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Why DECEPTION Should Be Renewed

If you haven’t seen NBC’s Deception, don’t miss this quick overview and insight right from the stars themselves about season one. If you have seen Deception, then you probably know why it deserves to be renewed. It’s addictive, suspenseful, and even funny. Just not enough people know about it; 5.6 million people watched the pilot episode, but those ratings dropped sharply mid-season. However, Monday’s finale drew 3.4 million viewers, its best draw in 6 weeks. Advertisers are certainly still skeptical, but it’s difficult to argue that Deception doesn’t look very promising going into Season 2.

When I spoke with Victor Garber mid-season, he affirmed that because Deception is a soap-opera, we should remember that the finale will present more questions than it answers. And he was not lying. It’s “soap-opera” style keeps the stories flowing quickly and sometimes confusingly, but it’s not enough of a soap-opera (instead leaning toward a typical primetime drama) to have too much cheese—if someone dies, we should probably take that at face value. What we can’t take at face value, though, is anything that Robert or Sofia Bowers says or does. There be no spoilers here, but the final resolution of ‘who killed Vivian’ was hardly a satisfying conclusion—in a good way.

There will be no shortage of storylines—as Deception‘s Twitter account has already presented a few questions that will presumably kick-off the next season. They include: “Do you think #QueenSofia was involved in Vivan’s murder?” and “What do you think Wyatt’s motivation is?” “Could there be more than one guilty party?” “Should Joanna confess to Julian?” Without overstating the infinite question/answer possibilities, suffice it to say that without continuing past an 11 episode first season, Deception will be unfairly left in a stage of infancy that is does not deserve.

Haverstock and Mia

Unraveling the implied secrets surrounding Sophia and Wyatt can effortlessly expand into the middle of Season 2. This would not be so enticing without the unpredictability (again..in a good way) of Katherine LaNasa as Sophia and the hypnotically frightening John Pyper-Ferguson as Wyatt. A less than suitable actor in either role (see, daytime soap operas) would not only repel most viewers, but the backstory that envelops them both would not be so captivating. Did their secrets also play a role in Vivian’s death?

The love triangle between Joanna, Julian, and Will was not exactly of Twilight proportions—they are not why I watch the show, but I do happily follow their goings-on because it seems to be allotted the appropriate amount of time. And with the #TeamJulian movement on Twitter, their relationship will probably be strong (and popular) well into a second season. In episode 1.09, “Good Luck With Your Death,” Robert recites Shakespeare’s Sonnet 16 with the line “To the edge of doom.” And the episode concludes with Julian knocking on Joanna’s door and repeating those words. Julian has not been very convincing that he is as innocent as his quasi-sister Mia, so the strain that his past puts on their relationship is something that can drive a successful episode arc. The phrase has caught on among Deception fans, it’s exactly the sort of thing that gives definition to a show.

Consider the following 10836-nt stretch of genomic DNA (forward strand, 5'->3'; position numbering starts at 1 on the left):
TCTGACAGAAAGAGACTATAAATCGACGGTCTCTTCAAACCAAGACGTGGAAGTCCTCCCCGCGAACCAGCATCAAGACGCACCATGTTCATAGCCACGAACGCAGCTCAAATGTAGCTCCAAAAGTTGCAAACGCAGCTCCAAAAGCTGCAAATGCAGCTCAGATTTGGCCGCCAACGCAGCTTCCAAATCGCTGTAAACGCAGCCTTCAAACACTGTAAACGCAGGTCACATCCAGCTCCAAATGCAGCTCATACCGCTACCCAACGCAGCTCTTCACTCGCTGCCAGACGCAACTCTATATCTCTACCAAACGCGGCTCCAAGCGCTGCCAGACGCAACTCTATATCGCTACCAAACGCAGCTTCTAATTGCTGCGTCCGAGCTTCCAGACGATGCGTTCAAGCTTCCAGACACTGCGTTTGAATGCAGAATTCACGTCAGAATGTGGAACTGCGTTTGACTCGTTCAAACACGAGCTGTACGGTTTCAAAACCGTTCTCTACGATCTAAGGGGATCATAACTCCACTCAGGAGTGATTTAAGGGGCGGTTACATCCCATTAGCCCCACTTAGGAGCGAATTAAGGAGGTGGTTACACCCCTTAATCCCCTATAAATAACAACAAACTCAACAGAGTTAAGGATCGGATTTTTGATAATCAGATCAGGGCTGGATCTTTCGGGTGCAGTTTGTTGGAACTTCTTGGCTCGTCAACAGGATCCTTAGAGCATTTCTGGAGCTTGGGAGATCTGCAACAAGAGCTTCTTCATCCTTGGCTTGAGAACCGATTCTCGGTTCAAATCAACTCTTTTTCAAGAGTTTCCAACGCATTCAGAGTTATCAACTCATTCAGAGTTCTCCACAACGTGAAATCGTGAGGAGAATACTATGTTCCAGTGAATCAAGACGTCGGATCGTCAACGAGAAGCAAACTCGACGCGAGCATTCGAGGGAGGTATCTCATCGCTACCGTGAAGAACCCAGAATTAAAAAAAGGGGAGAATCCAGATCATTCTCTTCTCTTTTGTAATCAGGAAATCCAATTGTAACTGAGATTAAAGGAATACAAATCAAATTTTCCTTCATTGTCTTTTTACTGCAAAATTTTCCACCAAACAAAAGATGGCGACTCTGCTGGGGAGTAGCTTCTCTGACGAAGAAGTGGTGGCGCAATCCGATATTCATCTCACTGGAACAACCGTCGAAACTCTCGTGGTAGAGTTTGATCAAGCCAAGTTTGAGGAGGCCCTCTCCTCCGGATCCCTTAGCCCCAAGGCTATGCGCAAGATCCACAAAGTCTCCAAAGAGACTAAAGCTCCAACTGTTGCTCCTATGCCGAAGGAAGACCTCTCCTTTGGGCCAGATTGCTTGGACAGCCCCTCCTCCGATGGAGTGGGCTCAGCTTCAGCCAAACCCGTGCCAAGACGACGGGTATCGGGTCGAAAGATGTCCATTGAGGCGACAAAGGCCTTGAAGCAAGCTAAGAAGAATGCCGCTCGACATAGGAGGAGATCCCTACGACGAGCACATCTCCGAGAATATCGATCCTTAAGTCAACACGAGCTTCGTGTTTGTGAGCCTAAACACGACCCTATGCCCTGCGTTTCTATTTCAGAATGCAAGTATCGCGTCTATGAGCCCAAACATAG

Haverstock’s leukemia and Mia’s decision of whether or not to save his life with a bone marrow transplant will surely be seen through in Season 2. She does decide to save his life (hardly a surprise–she is the only truly ‘good’ Bowers family member), but does Haverstock’s life deserve to be saved? Robert doesn’t think so, Mia doesn’t care, and the audience doesn’t know yet. Mia exits the scene on one of her famous one-liners, “I’m gonna wait a couple days, though, because I accidentally did heroin today.” A couple days is a lot of time, enough time probably not for Mia to change her mind, but for Robert to get in the way. Robert will have to be FAR away from Haverstock in order for that transplant to take place. By the way, it doesn’t really get much better than John LarroquetteAnd 22 year-old Ella Rae Pecks acting is quite impressive itself. When Mia first finds out about Vivian and Haverstock’s relationship, she asks him simply and directly, “Did you love her?” It is perfect, not unlike all of their scenes, which are some of the best in the entire show. If Season 1 is the last we see of these two fine talents, NBC will be depriving us of some great television. Their delicate and fascinating relationship is only just beginning.

Do you think Deception should be saved? Tell us below, and tweet to @NBC. And please follow @MattBenincasa, @ScreenInvasion, and @NBCDeception on Twitter!

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The Author

Matt Benincasa

Matt Benincasa

Matt is an actor and writer from NYC, attending Fordham University with a Major in Communications and Minor in Theatre.